I can't even begin to cover that story here. Hopefully, a few bare facts will give some hint of the magnificent effort of the Russian Baltic Fleet's voyage. The route covered 18000 miles, down the Atlantic coast of Africa and across the Indian Ocean. There were no friendly bases to assist on the way. At the end of the trip, 8 months after leaving home waters, the entire force was destroyed in a single battle. Odysseus and his boys sailed across one side of a small, sheltered sea. A few thousand years later, we still read their story in school. Homer's talents were wasted on them. Imagine what he could have done with the story of the Russian Second Pacific Squadron: morning prayers on the decks of the ships, monkeys stealing icons and jumping overboard, an executive officer who knows of the Admiral's habit of throwing binoculars overboard when angry, and arranges to have an entire case of binoculars brought aboard the flagship before its departure...
Much is made of the claim that this was the first "modern" war. There were trenches and machine guns, battleships, torpedoes, and submarines. That is all very interesting, but it is not the reason I find the period so compelling. The thing that really draws me to the RJW is that fact that it is the last war that seems fit to be described by a poet.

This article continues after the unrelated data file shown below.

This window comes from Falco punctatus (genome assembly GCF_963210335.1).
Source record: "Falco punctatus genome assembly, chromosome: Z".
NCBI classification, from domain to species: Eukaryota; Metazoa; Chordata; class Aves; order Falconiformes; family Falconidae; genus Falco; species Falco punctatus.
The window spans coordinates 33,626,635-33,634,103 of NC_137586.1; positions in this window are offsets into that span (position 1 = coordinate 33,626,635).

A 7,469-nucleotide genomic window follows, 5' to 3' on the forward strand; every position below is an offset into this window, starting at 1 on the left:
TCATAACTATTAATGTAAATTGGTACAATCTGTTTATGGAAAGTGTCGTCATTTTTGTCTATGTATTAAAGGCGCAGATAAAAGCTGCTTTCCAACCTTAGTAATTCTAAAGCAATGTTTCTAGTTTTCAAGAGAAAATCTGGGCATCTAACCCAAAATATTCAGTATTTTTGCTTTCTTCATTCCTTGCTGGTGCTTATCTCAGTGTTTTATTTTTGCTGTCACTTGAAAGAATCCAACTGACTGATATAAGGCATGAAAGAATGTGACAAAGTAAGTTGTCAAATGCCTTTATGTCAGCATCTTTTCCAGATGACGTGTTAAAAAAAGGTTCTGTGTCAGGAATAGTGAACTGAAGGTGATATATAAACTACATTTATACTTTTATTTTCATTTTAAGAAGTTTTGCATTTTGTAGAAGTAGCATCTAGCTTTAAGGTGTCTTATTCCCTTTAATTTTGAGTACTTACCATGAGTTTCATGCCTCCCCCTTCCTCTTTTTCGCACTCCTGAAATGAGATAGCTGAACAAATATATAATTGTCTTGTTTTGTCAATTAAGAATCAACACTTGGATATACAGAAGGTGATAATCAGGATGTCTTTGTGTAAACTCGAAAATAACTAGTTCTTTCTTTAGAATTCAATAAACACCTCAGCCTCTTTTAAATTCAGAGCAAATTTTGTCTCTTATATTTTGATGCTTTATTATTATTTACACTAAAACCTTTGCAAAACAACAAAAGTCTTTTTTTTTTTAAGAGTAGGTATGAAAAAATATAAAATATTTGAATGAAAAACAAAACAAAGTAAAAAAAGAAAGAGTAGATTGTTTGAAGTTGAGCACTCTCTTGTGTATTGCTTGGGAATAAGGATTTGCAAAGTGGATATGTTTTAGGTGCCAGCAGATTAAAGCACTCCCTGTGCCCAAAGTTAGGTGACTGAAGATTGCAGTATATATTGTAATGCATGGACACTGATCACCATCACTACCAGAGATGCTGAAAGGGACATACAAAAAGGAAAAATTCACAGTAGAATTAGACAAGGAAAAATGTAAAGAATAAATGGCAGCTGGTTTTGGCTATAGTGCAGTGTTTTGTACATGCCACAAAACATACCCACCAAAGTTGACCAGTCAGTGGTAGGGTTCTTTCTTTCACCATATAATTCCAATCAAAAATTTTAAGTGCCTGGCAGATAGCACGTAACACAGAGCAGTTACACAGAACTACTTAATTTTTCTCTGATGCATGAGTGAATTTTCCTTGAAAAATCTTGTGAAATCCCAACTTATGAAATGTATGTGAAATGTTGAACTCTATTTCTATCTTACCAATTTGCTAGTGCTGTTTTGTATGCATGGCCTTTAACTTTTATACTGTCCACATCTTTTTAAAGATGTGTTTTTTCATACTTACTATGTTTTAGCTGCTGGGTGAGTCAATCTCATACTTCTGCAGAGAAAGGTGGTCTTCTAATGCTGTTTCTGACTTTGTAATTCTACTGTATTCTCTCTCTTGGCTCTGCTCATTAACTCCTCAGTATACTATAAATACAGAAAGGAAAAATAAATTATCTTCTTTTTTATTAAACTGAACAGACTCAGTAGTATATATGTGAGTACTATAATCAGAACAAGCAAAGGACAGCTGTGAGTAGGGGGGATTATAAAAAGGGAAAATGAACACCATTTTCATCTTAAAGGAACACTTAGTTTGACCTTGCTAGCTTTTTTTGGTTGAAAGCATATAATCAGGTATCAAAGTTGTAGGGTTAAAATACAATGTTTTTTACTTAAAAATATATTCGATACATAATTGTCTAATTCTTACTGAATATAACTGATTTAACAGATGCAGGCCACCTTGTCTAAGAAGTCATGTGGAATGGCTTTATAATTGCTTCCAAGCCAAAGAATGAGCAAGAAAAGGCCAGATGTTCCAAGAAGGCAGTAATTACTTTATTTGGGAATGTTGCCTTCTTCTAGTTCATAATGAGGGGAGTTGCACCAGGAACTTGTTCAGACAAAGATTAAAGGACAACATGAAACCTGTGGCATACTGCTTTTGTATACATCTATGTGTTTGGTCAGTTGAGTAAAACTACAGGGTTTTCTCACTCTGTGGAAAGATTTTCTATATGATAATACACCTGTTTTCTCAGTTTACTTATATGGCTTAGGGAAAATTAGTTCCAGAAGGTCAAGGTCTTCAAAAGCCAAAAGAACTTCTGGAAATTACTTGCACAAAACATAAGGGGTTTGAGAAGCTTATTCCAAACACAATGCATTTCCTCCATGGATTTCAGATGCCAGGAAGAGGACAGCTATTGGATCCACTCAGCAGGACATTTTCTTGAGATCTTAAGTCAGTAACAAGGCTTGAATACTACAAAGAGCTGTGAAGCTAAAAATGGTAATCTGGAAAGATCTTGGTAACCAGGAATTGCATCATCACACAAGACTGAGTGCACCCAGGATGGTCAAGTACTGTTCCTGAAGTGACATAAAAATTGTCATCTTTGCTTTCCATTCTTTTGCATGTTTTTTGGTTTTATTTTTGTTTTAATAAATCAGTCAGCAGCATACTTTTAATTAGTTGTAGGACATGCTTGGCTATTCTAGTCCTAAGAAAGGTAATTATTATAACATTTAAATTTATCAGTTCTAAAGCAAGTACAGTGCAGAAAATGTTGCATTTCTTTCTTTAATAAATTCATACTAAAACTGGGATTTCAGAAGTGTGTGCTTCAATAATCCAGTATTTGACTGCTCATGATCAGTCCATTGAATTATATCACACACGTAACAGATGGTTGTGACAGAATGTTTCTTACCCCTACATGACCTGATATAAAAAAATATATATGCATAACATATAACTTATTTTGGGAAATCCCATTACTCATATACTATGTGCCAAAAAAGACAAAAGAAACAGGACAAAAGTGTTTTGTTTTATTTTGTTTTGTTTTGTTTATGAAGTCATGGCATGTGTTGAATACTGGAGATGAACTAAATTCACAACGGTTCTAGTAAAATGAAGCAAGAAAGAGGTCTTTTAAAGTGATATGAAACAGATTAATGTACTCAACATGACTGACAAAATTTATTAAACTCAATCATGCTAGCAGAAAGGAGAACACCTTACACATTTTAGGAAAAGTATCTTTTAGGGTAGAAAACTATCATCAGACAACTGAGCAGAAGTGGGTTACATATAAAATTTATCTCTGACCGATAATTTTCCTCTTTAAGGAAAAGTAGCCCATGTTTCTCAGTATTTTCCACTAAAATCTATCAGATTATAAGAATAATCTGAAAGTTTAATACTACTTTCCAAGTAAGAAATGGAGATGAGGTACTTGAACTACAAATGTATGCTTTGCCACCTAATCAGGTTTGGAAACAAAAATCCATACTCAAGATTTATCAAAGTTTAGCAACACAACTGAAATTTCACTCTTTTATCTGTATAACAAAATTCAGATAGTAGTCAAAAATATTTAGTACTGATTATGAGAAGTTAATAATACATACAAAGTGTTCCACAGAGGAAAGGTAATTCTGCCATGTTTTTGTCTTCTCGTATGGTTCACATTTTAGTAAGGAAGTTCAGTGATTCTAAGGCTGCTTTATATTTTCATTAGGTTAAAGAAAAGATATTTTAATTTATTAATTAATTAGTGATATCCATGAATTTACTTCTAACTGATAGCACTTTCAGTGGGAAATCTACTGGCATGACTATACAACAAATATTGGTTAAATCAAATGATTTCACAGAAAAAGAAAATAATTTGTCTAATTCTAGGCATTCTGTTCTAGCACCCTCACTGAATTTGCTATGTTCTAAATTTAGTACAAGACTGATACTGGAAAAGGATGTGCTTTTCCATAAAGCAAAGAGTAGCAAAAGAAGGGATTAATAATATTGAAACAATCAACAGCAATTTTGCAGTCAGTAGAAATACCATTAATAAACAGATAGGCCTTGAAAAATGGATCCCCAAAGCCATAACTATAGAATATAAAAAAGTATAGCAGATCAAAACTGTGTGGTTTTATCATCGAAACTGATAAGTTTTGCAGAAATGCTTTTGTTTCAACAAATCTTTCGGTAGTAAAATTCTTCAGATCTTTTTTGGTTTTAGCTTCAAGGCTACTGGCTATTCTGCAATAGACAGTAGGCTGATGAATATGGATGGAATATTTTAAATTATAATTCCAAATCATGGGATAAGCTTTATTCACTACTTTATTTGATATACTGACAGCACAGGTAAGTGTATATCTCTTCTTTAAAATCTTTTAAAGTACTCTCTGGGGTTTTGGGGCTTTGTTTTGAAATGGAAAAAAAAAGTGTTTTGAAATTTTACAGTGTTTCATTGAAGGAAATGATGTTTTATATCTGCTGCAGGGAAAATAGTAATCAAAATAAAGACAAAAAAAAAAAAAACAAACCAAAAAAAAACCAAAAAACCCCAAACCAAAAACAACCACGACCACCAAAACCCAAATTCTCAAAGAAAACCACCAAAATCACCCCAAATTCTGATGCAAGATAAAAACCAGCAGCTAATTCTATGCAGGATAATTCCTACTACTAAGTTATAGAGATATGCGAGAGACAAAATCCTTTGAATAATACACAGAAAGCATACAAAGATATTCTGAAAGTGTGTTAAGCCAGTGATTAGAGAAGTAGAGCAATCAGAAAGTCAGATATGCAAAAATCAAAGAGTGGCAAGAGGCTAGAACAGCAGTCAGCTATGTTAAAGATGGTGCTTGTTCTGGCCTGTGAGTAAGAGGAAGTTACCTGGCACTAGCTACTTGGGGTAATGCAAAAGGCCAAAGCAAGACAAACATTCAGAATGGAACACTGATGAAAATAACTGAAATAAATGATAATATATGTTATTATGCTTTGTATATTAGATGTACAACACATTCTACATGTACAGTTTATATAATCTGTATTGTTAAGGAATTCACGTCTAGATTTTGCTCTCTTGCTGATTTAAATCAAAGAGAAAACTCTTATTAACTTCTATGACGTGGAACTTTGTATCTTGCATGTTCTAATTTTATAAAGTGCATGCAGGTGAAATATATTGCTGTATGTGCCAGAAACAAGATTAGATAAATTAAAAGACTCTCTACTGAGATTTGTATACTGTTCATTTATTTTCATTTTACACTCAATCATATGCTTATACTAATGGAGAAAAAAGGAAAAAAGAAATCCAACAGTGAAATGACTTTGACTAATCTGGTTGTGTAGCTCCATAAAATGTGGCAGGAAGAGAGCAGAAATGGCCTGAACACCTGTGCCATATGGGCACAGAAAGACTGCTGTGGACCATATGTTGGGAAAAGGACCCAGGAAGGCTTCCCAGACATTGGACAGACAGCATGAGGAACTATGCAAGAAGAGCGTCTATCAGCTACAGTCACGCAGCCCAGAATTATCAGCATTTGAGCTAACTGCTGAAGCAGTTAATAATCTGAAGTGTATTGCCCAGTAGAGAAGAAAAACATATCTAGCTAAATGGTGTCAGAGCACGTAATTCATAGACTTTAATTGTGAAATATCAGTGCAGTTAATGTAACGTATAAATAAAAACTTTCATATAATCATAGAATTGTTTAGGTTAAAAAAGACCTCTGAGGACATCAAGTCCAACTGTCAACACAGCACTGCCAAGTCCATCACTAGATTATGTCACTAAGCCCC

Why to Russo-Japanese War? Because the opportunity existed, and I just couldn't pass it up.
*"One hundred victories in one hundred battles..." Interestingly enough, this was more than a mission statement. It was also a reference to the failure of diplomacy. Sun Tsu: "To win one hundred victories in one hundred battles is not the highest skill. To subdue the enemy without fighting is the highest skill."
Research for this title started well before anyone ever thought of computer games. This is a very well documented campaign. Quite a bit of the literature is very good.
For a web based reference, see The Russo Japanese War Research Society - This site provides a good introduction to the Russo-Japanese War.
The best references on my office bookshelves:
Very Highly Recommended